Wednesday, August 11, 2010

My Other Biological Clock Is Ticking

"The clock talked loud.  I threw it away, it scared me what it talked."  ~Tillie Olsen, Tell Me a Riddle

Most women who want(ed) children have/are/will stress(ed) over their "biological clock". You know, that ticking time bomb buried within the walls of a woman's currently barren womb that is waiting to explode and shatter her hopes and dreams of childbirth by forcing her into menopause... childless? Yeeeeah, that clock. Research (in layman's) shows that women's fertility declines in their late 20s/early 30s. Cruelly, the universe birthed women into this world with a set number of eggs to be "lost" at a set rate over a couple decades. Until they're all gone. Leaving the inside lady parts dried, shriveled, and essentially useless. So if you snooze on fertilizing those eggs? Guess what? You LOSE, literally. Not to mention the older women get the harder it is to conceive and the higher the risk for pregnancy complications. Therefore, many women--single women especially--fear getting older because it means the likelihood of becoming [biological] mothers to viable offspring is greatly reduced. And what's more depressing is that men face much fewer battles with fertility and have the potential to fertilize eggs until they die of old age. Bastards.

I'll go out on a limb and say that women who want to be mothers prefer to have at least one biological child from their own womb. This assumption based on the many women who obsess over their biological clocks and are willing to pay arms-and-legs worth in fertility drugs (octo-mom anyone?) and in vitro fertilization.  Judging by the outrageous numbers of orphaned children in the system, adoption seems to be the last and least favorable option on the "How I Can Be A Parent" list. Naturally, women tend to want to experience motherhood from the very beginning, that is, pregnancy/birth. So approaching/passing that third decade on this earth as motherless creatures, and fertility on the decline, panic starts to kick in. Must. find. man. to. procreate. or. die. alone.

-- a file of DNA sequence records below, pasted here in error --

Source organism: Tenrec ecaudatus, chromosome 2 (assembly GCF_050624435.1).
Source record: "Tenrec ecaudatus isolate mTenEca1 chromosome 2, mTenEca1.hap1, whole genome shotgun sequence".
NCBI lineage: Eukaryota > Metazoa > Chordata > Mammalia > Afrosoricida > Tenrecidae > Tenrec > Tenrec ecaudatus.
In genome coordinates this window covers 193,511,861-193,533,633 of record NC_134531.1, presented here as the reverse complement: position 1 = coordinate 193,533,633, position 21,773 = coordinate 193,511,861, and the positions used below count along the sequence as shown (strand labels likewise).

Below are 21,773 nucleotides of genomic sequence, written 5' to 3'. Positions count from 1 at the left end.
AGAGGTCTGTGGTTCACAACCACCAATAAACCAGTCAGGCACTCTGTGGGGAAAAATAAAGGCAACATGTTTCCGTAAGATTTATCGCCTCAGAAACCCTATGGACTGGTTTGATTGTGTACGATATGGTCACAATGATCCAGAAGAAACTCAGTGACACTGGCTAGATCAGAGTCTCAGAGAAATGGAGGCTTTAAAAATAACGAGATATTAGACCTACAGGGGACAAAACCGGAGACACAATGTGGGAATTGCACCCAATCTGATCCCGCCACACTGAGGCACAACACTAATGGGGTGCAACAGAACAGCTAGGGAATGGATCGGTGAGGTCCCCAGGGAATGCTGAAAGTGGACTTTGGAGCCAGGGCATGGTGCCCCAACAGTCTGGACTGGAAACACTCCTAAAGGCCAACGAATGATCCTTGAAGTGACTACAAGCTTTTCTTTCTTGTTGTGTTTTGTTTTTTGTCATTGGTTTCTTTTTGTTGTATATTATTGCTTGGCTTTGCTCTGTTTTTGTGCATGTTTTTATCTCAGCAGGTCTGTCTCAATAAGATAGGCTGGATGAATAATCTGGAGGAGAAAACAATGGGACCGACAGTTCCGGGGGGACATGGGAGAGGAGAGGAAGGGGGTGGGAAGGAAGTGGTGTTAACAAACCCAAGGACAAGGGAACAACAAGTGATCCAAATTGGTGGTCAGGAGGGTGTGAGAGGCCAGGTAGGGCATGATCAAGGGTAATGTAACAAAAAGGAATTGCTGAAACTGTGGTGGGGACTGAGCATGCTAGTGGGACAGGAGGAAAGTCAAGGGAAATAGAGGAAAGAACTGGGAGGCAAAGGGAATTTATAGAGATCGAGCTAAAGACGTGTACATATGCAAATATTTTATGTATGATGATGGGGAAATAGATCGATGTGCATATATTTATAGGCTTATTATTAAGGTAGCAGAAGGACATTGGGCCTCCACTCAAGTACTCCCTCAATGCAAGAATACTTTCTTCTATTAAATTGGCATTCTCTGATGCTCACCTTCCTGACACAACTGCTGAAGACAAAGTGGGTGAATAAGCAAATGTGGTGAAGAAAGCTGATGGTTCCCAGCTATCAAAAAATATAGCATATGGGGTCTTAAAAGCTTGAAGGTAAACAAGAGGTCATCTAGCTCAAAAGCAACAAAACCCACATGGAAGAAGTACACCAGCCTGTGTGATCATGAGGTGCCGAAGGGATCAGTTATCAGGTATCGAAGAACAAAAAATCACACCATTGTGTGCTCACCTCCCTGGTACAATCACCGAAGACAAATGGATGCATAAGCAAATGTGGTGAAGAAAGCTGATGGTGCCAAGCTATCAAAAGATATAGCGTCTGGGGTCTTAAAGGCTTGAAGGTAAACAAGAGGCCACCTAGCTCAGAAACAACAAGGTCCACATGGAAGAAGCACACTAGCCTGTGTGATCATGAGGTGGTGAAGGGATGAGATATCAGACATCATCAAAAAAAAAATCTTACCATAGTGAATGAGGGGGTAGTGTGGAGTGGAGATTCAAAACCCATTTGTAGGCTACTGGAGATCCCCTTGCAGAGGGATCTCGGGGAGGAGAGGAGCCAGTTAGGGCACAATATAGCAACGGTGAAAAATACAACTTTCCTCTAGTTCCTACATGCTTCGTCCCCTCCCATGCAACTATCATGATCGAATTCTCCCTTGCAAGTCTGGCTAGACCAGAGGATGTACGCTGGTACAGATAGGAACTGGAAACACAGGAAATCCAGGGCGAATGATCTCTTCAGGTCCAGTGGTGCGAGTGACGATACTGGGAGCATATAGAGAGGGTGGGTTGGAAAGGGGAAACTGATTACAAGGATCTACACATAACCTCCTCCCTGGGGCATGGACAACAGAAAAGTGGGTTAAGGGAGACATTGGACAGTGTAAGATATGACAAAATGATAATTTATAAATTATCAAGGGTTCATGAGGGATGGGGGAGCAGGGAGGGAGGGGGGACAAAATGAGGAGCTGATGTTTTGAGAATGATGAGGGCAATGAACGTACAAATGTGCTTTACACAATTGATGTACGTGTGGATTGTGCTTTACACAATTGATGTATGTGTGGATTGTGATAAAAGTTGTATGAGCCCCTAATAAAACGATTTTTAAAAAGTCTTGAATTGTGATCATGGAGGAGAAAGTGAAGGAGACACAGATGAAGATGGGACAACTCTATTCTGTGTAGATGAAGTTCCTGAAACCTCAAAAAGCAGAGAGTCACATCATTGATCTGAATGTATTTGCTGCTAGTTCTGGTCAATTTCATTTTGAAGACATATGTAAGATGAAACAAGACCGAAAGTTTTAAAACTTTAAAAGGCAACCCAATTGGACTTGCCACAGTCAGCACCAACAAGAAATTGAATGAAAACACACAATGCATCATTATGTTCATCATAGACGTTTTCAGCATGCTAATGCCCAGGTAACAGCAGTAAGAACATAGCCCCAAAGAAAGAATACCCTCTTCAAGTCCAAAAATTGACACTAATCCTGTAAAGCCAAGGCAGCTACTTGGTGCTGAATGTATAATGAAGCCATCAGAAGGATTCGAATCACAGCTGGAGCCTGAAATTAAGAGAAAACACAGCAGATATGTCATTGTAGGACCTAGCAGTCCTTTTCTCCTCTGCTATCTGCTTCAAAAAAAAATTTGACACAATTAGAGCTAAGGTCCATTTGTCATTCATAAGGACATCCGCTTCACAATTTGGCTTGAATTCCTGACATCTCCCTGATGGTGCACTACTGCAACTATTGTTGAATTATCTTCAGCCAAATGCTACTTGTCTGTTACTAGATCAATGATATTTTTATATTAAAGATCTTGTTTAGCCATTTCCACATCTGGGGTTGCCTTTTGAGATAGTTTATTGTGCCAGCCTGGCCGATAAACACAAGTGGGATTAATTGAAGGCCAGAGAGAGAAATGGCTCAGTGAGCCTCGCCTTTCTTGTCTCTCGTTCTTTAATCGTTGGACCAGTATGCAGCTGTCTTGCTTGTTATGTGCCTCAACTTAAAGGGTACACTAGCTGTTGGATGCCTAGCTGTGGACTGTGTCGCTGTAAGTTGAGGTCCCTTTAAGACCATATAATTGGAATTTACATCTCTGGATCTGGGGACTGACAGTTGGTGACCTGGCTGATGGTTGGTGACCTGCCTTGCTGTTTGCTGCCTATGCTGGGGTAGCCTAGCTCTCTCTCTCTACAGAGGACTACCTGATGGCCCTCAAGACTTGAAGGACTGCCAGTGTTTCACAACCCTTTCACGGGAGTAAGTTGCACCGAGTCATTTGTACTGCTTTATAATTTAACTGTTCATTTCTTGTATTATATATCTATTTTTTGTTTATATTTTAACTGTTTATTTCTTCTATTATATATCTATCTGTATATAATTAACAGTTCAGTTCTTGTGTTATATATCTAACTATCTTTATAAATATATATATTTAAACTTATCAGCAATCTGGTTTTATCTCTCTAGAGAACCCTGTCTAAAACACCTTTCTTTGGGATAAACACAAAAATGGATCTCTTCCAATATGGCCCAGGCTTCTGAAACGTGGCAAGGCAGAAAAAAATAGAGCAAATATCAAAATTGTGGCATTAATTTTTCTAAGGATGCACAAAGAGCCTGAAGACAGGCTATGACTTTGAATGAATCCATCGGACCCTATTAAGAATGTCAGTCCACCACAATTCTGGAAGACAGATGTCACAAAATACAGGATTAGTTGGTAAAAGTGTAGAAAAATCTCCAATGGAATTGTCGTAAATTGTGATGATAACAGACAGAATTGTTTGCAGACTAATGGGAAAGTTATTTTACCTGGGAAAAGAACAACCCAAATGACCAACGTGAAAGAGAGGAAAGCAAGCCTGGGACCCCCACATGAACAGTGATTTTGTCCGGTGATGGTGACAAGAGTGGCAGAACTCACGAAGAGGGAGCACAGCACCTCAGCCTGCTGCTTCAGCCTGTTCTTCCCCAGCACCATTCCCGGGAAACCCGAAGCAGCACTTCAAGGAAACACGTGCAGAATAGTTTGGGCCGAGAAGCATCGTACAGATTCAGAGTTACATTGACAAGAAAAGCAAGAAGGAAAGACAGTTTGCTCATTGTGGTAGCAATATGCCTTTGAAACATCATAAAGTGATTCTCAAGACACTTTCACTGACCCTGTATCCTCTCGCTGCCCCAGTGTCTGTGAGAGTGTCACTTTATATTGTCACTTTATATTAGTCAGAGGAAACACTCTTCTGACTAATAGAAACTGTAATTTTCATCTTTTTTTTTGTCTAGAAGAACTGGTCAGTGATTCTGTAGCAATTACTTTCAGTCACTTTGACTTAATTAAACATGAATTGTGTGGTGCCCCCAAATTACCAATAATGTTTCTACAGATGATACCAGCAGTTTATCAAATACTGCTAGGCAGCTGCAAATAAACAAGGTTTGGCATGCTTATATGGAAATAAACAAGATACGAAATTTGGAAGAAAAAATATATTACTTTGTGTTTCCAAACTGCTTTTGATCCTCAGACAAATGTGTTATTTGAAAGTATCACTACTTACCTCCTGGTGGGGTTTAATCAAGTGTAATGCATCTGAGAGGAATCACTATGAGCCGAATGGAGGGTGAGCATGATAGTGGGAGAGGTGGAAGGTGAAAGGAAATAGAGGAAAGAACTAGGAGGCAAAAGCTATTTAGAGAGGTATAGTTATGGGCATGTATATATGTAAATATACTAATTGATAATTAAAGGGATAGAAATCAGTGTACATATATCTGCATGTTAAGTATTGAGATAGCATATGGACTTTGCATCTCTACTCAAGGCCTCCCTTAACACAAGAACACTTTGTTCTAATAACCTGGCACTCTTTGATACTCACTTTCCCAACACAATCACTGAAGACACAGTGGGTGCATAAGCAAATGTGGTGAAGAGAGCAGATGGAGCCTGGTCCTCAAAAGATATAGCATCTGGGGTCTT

I'm in my late 20s, single with no prospects, and I want to be a mother. I'm sure my biological clock is gearing up to buzz in my tummy in the coming years. Even if it it were possible for me to conceive well into my 30s, I have no desire to be that 43yo mother at her firstborn's kindergarten graduation. Yet, MY age and waning fertility don't trouble me that much. I have quite a few good years left to find a man, marry, and birth children by a respectable age. Not to mention I'm completely open to explore adoption. What does worry me about postponing motherhood is my old parents are getting older (and sicker). I want them to be alive when I have children.

My mother was in her late 30s and my father in his early 40s when I was born. I'm the youngest of 5 children, the only child my parents have together. My closest sibling in age is 14yrs my senior; the eldest are 18yrs my senior. All but one of my siblings have kids (11 grandchildren total). My eldest niece is 20 (or so)!! As I witnessed on my recent family vacation, my parents are slowing down big time and not as agile as they used to be. Quite frankly, I'm worried my parents won't have anything left to give of themselves by the time I get around to having children!